Because the election in the new, court-mandated Los Angeles County 1st Supervisorial District has such significance for the future of Latino politics in Southern California, the predictions of political “experts” have the potential of shaping public opinion about Latino political empowerment. Therefore, let’s consider the conventional wisdom, or “insight,” that were being bandied about before the election:
Latino voters will not turn out in a special election; instead, non-Latino voters will determine the balance of power in the new district. A curious thing happened on the way to the polls. Although voter turnout was low (21%), it was higher than the turnout for the last two general mayoral elections in Los Angeles (16% in 1985 and 11% in 1989.) This turnout occurred even though voters’ attention was diverted--and quite rightly so--by the Persian Gulf War.
In addition, these overall figures on turnout conceal some important differences. In 60% of the Eastside precincts (which are largely Latino), the turnout was actually higher than in last November’s general election, which saw a yearlong gubernatorial campaign and a multitude of political offices up for grabs. In comparison, the turnout in the suburban precincts in the district was actually lower than the turnout for those districts in the November general election. The farther out you went into the suburban ring, the lower the turnout, compared with last November.
What is the significance of these patterns?
It reaffirms the belief of civil-rights advocates that minority voters will go to the polls when they see that there is a chance for their votes to make a difference. They will turn out in spite of a war, in spite of only having six weeks to register and to become informed about the candidates, and in spite of having difficulty finding polling places because some were not clearly identified (a problem reported by many of the campaigns involved).
The Republican Party, with its large war chests, will contribute heavily to the campaign of Sarah Flores. Despite this prediction, the Flores campaign, according to latest accounts, came in third in fund-raising. What happened to the Republican coffers? Sarah Flores had proved her ability as a vote-getter last June. She ran a competent and tough campaign, but she came up short on funds. This puzzles many activists in the district and ranks--along with Gov. Pete Wilson’s not appointing a Latino Republican to the U.S. Senate--as another missed opportunity by state Republicans to woo the Latino vote.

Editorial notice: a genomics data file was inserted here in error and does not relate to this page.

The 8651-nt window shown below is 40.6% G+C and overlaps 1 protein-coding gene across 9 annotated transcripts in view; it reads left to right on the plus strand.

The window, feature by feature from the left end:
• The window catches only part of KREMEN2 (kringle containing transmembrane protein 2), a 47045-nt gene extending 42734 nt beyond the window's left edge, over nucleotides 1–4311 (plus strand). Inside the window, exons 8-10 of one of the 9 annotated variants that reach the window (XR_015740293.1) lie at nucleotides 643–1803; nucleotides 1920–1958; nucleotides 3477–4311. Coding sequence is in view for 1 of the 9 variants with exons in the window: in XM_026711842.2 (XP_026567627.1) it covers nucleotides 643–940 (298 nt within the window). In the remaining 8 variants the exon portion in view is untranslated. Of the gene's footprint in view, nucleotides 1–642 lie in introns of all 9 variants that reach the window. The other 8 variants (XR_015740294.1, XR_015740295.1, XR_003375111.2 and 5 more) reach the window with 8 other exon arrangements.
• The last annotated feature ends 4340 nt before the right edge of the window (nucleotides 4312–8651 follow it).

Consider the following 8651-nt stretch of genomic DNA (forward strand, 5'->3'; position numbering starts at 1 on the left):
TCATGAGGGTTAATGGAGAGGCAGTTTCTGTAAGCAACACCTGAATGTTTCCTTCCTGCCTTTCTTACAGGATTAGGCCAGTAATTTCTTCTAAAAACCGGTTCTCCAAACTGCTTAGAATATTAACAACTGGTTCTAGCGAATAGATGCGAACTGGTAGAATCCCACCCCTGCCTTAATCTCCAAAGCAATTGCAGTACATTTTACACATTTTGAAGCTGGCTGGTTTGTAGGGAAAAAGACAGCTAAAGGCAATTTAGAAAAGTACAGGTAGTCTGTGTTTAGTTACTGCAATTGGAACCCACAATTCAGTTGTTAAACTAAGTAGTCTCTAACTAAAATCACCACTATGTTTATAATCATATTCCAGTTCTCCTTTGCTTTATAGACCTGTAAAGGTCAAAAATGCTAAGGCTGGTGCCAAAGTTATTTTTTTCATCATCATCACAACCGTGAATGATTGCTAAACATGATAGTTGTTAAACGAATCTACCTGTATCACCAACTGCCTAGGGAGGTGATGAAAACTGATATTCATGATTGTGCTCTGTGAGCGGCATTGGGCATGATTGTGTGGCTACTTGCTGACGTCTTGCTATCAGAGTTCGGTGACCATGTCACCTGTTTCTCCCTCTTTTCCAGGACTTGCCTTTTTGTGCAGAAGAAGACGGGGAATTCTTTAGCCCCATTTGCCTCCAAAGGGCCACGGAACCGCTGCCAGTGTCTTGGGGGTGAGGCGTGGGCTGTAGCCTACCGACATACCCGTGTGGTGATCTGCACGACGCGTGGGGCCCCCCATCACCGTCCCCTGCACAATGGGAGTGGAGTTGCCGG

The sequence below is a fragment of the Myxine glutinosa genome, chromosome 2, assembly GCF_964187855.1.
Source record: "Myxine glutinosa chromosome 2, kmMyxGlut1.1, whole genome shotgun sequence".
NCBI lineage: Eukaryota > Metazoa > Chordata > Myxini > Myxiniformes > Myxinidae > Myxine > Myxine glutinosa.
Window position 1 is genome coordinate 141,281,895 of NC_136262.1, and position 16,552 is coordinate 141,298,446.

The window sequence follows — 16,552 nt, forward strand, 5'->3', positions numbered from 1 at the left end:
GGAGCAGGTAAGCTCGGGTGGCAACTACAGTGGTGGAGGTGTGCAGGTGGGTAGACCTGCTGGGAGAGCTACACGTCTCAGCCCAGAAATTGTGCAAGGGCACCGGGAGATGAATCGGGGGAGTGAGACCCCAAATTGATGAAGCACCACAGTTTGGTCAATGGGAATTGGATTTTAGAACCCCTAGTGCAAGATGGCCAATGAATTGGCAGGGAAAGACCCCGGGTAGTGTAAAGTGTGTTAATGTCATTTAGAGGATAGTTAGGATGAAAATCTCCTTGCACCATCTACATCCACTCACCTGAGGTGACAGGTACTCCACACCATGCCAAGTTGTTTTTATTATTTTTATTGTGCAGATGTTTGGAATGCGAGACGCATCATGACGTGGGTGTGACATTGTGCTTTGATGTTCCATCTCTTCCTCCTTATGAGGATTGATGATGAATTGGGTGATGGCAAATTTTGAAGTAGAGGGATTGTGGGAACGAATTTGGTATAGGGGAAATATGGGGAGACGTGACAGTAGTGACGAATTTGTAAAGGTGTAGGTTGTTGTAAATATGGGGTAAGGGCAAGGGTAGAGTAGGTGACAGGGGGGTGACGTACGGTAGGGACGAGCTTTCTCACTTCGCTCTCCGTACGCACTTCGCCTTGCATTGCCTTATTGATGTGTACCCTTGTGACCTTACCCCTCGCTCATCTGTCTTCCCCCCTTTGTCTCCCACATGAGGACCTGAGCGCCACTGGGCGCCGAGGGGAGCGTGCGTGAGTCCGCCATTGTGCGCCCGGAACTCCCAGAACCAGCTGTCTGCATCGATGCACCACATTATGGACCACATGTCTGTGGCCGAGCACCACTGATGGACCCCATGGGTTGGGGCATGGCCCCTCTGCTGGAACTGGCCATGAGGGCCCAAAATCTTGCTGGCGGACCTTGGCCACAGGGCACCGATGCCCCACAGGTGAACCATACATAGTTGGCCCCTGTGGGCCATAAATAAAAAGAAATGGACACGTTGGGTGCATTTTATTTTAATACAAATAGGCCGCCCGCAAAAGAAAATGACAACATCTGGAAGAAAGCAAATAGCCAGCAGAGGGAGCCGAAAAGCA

Since the election of a new supervisor is such a significant political event in Southern California’s Latino community (it represents the last rung of the political ladder not scaled by Latino elected officials in county politics) perhaps we should look at the real lessons to be learned from this important race. Latino votes count.
The Los Angeles County primary election clearly shows that Latino voters will participate if they have a chance to choose among candidates who are addressing issues that resonate with the community. As the front-runner’s success demonstrates, Latino voters will respond to campaigns that heavily utilize volunteers and grass-roots efforts. Typically, direct mail and expensive media buys have been considered the keys to victory. The winner of the runoff next month will be the candidate who combines these traditional high-tech campaign tools with the grass-roots efforts involving face-to-face voter contact that were successful Tuesday, and that campaign will serve as a model for the future. Both parties should keep this in mind for the next general election.
The runoff campaign has already begun for the February election. A sign of the growing political development of the Latino community is the abundance of qualified candidates that can be fielded. Los Angeles City Councilwoman Gloria Molina and state Sen. Art Torres, who will face each other in the runoff, are engaging and charismatic personalities who would bring a wealth of experience to the Board of Supervisors.
But no matter who wins, his or her hands will be full in overseeing a bureaucracy with 70,000 employees and a multibillion-dollar budget. Hopefully, as the February election proceeds and after the new Latino supervisor takes office, those “analysts” who convey conventional wisdom will take to heart the lessons of this election and apply them to the efforts for Latino political empowerment throughout Southern California.